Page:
Building a replica Hendrix guitar

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Published on 28 March 2024 by Andrew Owen (6 minutes)

If you work in IT, it can’t have escaped your notice that there are a lot of musicians around, including enough guitarists to fill a stairway. Indeed, one of my former managers was the bass player in a band that had a UK top ten hit and appeared on “Top of the Pops”. The nearest I got to that was having a hastily written 8-bit computer game included on a vinyl EP released by Plastic Raygun (although I’m told it was used for scratching in live sets by the likes of Fat Boy Slim). I mention this to tenuously tie in this week’s article into the general tech theme of the blog. But the truth is that after 116 weeks of putting out a blog every week, I need a break. But they say a change is as good as a rest, so expect more left-field content until I’m fully recharged.

“Sometimes you want to give up the guitar, you’ll hate the guitar. But if you stick with it, you’re gonna be rewarded.”—Jimi Hendrix

I’ve been playing guitar for over 30 years now (and I still haven’t recorded my album). I discovered Jimi Hendrix in my teens, and I’ll never tire of listening to his music. He’s known for playing a right-hand Fender Stratocaster reversed for left-hand use. But he wasn’t actually left-handed (he wrote right-handed), he just found it more comfortable to play guitar that way (even though his dad forced him to play right-handed). In 2021 there was a Twitter storm over a talk at the University of Carolina on “right-handed privilege”. But the truth is that it is harder to find left-hand versions of things, from utensils to instruments, and if you can find them they are more expensive. So Hendrix would take a right-hand guitar and flip it.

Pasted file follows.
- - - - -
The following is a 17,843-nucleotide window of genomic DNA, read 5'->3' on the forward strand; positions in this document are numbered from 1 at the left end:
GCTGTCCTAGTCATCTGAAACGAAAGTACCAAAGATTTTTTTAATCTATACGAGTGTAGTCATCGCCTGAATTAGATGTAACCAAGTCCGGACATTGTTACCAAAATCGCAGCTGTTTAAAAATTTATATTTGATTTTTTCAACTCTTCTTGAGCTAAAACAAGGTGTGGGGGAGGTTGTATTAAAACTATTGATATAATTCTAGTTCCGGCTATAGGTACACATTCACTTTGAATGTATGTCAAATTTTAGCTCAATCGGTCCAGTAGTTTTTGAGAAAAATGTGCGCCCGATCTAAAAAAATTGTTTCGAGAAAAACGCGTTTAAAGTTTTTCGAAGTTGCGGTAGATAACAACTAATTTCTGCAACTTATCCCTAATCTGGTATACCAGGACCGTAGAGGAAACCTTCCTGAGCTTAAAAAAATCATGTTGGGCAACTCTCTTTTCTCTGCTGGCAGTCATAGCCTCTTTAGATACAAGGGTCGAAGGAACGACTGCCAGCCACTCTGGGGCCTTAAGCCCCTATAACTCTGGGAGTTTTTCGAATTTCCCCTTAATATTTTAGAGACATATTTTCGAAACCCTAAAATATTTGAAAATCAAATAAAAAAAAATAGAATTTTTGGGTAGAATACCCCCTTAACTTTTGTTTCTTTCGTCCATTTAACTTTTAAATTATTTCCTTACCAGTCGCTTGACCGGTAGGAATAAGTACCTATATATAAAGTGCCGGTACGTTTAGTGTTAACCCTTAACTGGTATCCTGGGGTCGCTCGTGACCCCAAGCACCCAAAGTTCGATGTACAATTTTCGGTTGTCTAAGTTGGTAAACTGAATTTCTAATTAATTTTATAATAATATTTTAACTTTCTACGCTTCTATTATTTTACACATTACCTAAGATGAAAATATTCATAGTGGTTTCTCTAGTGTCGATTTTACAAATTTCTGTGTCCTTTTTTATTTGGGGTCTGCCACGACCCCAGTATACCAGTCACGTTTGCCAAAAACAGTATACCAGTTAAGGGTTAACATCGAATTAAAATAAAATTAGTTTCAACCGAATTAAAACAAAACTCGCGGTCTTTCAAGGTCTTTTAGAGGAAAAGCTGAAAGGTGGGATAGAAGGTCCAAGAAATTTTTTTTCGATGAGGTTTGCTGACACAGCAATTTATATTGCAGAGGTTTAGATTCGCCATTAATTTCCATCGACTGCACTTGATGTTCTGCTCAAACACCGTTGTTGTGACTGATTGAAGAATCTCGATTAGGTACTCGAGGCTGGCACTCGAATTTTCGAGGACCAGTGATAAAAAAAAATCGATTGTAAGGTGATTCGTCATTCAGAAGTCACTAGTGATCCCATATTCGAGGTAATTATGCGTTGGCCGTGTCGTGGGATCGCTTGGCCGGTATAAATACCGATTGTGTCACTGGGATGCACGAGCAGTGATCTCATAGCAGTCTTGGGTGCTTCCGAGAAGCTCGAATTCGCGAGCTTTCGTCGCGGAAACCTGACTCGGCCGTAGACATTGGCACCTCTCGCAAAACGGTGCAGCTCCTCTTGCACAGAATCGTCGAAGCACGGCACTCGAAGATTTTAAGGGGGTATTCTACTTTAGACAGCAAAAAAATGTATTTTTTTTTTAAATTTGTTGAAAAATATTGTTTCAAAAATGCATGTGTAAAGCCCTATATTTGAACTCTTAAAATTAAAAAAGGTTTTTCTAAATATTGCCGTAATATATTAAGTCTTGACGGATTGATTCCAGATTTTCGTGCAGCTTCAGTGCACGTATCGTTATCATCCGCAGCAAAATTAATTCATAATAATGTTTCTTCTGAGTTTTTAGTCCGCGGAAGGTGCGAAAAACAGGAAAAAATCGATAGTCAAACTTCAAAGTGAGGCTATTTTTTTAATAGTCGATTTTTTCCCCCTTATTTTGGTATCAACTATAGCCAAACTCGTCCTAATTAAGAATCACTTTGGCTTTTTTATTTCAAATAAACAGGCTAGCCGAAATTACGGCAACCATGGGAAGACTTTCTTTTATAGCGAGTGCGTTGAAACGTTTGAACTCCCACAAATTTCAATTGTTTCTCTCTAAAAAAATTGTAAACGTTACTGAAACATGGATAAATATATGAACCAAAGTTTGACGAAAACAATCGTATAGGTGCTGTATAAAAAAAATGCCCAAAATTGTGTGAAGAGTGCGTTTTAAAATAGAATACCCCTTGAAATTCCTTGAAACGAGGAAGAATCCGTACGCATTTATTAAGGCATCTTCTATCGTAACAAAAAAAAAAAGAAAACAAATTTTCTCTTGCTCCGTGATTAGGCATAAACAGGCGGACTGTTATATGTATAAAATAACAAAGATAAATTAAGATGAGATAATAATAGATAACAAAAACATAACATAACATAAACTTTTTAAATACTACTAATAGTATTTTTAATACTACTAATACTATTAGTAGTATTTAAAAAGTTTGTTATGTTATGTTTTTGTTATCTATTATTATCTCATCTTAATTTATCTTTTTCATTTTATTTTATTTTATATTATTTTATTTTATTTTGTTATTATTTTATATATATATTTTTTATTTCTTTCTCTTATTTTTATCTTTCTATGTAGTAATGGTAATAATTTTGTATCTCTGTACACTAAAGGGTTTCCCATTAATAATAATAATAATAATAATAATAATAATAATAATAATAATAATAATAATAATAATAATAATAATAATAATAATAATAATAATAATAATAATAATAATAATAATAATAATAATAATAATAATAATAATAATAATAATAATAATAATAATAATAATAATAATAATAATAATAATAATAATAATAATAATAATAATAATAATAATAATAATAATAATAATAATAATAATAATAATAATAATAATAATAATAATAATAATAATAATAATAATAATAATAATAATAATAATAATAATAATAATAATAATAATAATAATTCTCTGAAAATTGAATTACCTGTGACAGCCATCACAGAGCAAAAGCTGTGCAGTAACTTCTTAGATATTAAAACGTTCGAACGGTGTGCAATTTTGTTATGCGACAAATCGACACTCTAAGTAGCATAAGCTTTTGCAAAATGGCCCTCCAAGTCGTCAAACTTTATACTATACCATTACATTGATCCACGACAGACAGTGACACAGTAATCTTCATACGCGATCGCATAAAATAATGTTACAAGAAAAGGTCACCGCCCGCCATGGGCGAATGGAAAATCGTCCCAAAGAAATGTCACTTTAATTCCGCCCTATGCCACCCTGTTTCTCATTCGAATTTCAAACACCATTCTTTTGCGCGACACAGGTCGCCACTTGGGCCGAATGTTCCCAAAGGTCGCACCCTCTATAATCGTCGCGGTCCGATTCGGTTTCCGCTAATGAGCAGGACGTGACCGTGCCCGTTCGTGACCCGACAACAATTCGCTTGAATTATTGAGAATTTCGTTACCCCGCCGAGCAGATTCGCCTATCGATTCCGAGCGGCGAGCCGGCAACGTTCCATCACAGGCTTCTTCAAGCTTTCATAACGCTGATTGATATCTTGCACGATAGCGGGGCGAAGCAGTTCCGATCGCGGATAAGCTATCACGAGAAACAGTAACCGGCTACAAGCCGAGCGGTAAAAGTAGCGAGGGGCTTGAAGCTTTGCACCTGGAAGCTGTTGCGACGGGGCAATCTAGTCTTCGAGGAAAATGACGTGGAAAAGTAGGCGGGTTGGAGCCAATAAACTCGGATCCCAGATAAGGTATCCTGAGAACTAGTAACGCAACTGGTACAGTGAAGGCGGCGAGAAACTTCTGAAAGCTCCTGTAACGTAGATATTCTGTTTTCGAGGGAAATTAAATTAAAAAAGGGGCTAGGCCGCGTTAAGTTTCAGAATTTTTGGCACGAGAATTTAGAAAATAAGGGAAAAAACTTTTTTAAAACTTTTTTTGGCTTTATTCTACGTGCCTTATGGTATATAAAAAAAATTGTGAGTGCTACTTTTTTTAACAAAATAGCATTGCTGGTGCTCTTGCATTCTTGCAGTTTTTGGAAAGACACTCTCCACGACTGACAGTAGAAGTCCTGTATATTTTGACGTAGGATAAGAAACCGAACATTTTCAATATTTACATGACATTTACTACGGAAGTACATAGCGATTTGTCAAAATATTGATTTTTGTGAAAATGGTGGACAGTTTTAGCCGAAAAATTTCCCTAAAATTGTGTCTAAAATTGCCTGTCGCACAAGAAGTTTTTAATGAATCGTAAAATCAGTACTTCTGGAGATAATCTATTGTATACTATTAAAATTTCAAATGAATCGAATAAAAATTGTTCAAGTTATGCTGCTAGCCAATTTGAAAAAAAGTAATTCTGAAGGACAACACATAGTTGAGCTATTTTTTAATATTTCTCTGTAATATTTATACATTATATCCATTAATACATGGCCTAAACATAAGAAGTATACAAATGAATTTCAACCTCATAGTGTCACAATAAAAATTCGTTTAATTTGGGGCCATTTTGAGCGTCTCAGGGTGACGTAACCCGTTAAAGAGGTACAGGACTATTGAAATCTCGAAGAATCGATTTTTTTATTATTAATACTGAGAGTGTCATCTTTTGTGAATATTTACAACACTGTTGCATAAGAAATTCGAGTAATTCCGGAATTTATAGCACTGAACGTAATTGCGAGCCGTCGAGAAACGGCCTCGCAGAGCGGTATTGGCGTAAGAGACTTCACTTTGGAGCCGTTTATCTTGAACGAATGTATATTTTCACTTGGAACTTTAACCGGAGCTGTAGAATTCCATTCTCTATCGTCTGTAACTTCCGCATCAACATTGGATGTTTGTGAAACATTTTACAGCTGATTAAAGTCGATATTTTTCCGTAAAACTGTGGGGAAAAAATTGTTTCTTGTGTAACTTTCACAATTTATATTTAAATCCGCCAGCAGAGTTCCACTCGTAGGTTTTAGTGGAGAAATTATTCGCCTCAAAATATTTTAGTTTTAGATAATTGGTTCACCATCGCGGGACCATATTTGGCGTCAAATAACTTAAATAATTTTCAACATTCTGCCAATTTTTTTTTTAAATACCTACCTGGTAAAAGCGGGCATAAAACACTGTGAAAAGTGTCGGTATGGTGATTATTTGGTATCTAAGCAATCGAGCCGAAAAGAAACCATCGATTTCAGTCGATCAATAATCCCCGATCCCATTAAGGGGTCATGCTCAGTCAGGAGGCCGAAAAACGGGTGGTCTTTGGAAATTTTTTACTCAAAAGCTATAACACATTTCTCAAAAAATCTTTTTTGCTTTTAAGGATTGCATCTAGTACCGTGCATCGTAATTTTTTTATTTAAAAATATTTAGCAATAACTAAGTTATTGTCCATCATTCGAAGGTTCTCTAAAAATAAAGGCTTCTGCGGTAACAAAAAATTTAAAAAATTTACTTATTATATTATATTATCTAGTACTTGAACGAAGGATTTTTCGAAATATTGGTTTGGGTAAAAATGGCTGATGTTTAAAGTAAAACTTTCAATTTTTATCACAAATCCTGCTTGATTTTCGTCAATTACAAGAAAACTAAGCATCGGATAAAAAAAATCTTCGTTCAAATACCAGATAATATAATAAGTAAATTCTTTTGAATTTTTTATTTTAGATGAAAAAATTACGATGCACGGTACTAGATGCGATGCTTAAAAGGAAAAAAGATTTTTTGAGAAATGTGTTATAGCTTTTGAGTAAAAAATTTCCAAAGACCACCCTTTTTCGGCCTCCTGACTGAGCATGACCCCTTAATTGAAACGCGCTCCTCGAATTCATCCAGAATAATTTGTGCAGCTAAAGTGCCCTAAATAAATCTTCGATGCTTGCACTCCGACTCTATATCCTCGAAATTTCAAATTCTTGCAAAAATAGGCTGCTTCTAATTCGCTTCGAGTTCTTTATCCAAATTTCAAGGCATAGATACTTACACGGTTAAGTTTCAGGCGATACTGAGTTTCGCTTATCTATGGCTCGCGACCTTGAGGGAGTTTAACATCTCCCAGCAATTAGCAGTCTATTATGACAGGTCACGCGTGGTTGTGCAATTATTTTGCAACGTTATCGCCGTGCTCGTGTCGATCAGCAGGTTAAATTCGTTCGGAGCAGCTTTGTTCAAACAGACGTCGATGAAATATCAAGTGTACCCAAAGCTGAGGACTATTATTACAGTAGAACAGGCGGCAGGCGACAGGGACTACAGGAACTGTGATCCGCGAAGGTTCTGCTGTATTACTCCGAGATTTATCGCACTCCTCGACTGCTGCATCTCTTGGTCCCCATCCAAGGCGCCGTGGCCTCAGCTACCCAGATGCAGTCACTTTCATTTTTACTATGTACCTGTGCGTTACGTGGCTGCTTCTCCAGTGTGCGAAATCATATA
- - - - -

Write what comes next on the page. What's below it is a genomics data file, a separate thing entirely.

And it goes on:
There’s been much argument among guitarists about the contribution this would have made to Hendrix’s tone. I’m convinced his guitar tech would have reversed the nut to stop the strings slopping around. With the headstock reversed, the length (and thus the tensions) is reduced on the highest strings, which makes it easier to bend them. The bridge pickup is at an angle to give a better treble response. Reversing it would have the opposite effect. People say this was part of Hendrix’s signature tone, but I think it’s more likely that he never used the bridge pickup on its own. The other thing to consider is that Hendrix played CBS era (1965 to 1985) guitars. These are identified by a larger headstock and cheaper construction.

Fender has made a number of licensed Hendrix replicas over the years for right-handed players like me, including a reversed left-hand 1968 Olympic White strat with a mirrored headstock decal (so if you stand in front of a mirror you look like a southpaw). One of those sold for $1,800 a decade ago. Now that seems a bit much for a reproduction of poorer quality hardware, with a bridge pickup that actively makes the sound worse. Then there’s the fact that I’ve never been much of a fan of the standard strat neck (my first guitar was a Washburn G5V superstrat with a bridge humbucker, coil-tap and a licensed Floyd-Rose vibrato—which in a trend started by Leo Fender it mistakenly calls a tremolo).